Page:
WindowsIdentity. Represents a user who has been authenticated using Windows authentication (in other words, a Windows user).
Each of these classes provides its own functionality, depending on its use. For example, the WindowsIdentity class provides information on whether a user is logged in to a System, Guest, or Anonymous account; the PassportIdentity class provides properties that allow you to interact with its Passport-authentication ticket.
An object that implements the IPrincipal interface represents the security context of the user on whose behalf the code is running. This context contains identity information (in the form of an object that implements IIdentity) and any roles to which the user belongs.
Two classes implement the IPrincipal interface:
GenericPrincipal. This class simply allows code to check the role membership of a user represented by the GenericPrincipal object. If you use this class, you'll need to create the roles and add users to it yourself it doesn't communicate with or have information about Windows roles.
WindowsPrincipal. This class allows code to check the Windows role membership of the user represented by the WindowsPrincipal object.
Using Identities and Principals
Suppose you'd like to be able to assign users to particular roles (Users or Managers) and then be able to show or hide information and controls based on the role the current user is in. To do this, you'll need to work with some class that implements IIdentity (representing the user) and some class that implements IPrincipal (representing the user's security context).
In this example, you'll examine the identity of each user who logs in to your site, and based on the username (remember, you're only allowing in employees of the Northwind company) you'll add some employees to the Managers role and others to the Users role. Then, based on the role of the user, you'll show or hide controls on the main page.
Yes, you're unlikely to hard-code this information in a real application. You might, instead, use the Windows roles and the WindowsPrincipal class to work with the users. Alternatively, you might store information about the users' roles in your company's database. To keep things simple here, we're using the GenericIdentity and GenericPrincipal classes (although we could very easily have used the FormsIdentity object, because we know that in this application, we're using forms-based authentication to authenticate the user).
Normally, to work with identities and principals, you'll need to first create an object that implements IIdentity (one of GenericIdentity, FormsIdentity, and so on), supplying login information to identify the authentication ticket for the user. You'll then use the new IIdentity object, along with an array of strings containing the names of the roles assigned to the user, to create an object that implements IPrincipal (either GenericPrincipal or WindowsPrincipal).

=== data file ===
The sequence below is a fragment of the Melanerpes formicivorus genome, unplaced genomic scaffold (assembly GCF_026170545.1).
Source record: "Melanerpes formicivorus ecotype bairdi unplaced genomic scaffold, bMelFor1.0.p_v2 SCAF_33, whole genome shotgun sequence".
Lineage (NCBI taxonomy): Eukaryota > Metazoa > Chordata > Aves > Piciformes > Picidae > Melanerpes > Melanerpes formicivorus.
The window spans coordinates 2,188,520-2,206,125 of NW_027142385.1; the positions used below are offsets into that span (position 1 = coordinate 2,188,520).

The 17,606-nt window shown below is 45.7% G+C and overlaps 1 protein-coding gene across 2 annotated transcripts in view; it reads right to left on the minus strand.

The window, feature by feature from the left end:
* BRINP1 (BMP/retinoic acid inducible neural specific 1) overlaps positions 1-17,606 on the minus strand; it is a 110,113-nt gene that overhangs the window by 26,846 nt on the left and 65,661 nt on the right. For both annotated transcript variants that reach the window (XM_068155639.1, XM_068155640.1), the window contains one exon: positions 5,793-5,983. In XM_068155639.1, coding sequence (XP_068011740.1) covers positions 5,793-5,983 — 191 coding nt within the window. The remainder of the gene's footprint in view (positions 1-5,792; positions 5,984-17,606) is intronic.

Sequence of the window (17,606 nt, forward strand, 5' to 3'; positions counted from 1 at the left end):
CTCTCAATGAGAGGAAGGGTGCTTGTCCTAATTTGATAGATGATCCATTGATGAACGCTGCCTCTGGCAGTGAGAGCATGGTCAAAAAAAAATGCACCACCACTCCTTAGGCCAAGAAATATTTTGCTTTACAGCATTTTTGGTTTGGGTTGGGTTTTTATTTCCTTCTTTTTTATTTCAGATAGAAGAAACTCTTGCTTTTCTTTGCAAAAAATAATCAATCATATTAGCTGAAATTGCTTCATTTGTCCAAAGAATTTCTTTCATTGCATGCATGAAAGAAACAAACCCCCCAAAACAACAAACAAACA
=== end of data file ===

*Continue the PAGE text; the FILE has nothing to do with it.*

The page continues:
You'll see code like this, later in this section:
Dim astrRoles(0) As String Dim gid As GenericIdentity Dim gp As GenericPrincipal ' Create Identity gid = New GenericIdentity(LoginID) ' Create Principal astrRoles(0) = "Managers" gp = New GenericPrincipal(gid, astrRoles)
This example creates a new GenericIdentity object, given the login ID supplied by the user. The code sets the only role for this user (Managers) and then creates a new GenericPrincipal object, passing in the GenericIdentity object and the roles. This GenericPrincipal object identifies the security context for the logged-in user, including the login information and the roles.
Adding Support for Role-Based Authorization
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To test out role-based authorization, this section walks you through inserting code to add role information to a GenericPrincipal object. You'll also see how to create the appropriate GenericIdentity object, corresponding to the logged-in user, and how to retrieve the security information when necessary.
In this example, the goal is to show the Employee Maintenance and Change Password links only if the logged-in user is a member of the Managers role. Otherwise, those links simply shouldn't appear on the page.
Follow these steps to add role-based authorization support to Login.aspx and Main.aspx:
In the Solution Explorer window, select Login.aspx. Right-click and select View Code from the context menu.
Scroll to the top of the file and add the following Imports statement:
Add the following procedure to the class:
Private Sub SetIDAndPrincipal( _ ByVal LoginID As String) ' This must be an array, but since you ' know you're only dealing with a single role, ' declare it to contain only the 0th element. Dim astrRoles(0) As String Dim gid As GenericIdentity Dim gp As GenericPrincipal ' Hard-code the roles, for this ' simple example. Select Case LoginID Case "King", "Buchanan" astrRoles(0) = "Managers" Case Else astrRoles(0) = "Users" End Select ' Create Identity gid = New GenericIdentity(LoginID) ' Create Principal gp = New GenericPrincipal(gid, astrRoles) ' Store in a Session variable for later use. Session("Principal") = gp End Sub